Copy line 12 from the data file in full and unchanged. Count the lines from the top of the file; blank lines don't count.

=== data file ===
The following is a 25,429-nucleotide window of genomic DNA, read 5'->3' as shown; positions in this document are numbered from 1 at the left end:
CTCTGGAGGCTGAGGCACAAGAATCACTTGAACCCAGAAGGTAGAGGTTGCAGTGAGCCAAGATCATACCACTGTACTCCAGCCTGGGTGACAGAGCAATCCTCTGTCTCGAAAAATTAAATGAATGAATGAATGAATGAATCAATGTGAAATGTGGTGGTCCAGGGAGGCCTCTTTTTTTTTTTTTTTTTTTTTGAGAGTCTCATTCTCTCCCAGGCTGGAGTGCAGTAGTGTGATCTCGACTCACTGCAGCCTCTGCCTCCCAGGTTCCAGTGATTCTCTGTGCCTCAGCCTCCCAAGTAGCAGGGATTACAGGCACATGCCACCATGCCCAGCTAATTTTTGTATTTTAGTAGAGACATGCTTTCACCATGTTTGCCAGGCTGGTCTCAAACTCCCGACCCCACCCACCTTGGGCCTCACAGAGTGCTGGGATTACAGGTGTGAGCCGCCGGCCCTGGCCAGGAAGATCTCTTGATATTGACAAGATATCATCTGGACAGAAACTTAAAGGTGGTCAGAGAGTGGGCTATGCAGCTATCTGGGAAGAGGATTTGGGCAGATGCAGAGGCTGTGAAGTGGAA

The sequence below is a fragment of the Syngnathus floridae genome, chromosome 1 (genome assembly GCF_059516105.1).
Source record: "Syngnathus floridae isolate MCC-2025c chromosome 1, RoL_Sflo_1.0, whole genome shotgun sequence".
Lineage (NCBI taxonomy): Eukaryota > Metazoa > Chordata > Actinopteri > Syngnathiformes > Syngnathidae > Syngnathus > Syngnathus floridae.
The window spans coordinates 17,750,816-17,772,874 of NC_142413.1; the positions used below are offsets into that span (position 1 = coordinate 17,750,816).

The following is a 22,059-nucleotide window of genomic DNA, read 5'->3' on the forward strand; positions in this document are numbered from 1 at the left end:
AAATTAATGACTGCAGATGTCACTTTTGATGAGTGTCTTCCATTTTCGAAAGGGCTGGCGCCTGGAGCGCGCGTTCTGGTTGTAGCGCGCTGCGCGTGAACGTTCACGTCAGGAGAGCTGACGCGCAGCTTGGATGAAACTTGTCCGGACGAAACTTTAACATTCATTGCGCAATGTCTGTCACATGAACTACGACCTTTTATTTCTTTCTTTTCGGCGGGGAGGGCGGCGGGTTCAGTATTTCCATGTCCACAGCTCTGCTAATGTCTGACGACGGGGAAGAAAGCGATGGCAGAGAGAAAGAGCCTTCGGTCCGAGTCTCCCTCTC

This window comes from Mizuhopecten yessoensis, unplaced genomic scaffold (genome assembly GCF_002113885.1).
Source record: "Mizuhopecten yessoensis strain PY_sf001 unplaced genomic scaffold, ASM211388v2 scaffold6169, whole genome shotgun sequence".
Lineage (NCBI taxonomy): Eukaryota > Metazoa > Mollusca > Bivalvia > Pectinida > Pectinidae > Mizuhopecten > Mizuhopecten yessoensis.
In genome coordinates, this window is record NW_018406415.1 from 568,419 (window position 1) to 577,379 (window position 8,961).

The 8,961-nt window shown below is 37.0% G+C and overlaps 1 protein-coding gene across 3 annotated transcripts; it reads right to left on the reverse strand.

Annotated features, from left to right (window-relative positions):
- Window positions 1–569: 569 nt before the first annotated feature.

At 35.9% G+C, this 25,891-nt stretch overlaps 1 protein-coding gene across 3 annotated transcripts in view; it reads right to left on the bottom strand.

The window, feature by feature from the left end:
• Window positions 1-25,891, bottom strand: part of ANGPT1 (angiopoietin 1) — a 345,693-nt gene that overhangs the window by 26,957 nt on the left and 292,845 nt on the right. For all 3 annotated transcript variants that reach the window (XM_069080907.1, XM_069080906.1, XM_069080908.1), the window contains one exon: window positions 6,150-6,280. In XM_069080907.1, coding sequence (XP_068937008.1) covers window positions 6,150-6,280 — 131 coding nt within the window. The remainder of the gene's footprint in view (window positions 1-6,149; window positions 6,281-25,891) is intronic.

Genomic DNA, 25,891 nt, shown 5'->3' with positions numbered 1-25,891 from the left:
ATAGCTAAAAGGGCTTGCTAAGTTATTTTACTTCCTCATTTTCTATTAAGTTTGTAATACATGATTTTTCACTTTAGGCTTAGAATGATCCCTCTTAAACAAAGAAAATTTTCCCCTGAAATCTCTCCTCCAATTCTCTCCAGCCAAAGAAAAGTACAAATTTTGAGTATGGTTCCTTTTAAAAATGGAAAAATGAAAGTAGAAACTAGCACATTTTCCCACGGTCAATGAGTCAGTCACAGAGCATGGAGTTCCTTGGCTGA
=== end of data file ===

In genome coordinates, this window is record NW_018406415.1 from 568,419 (window position 1) to 577,379 (window position 8,961).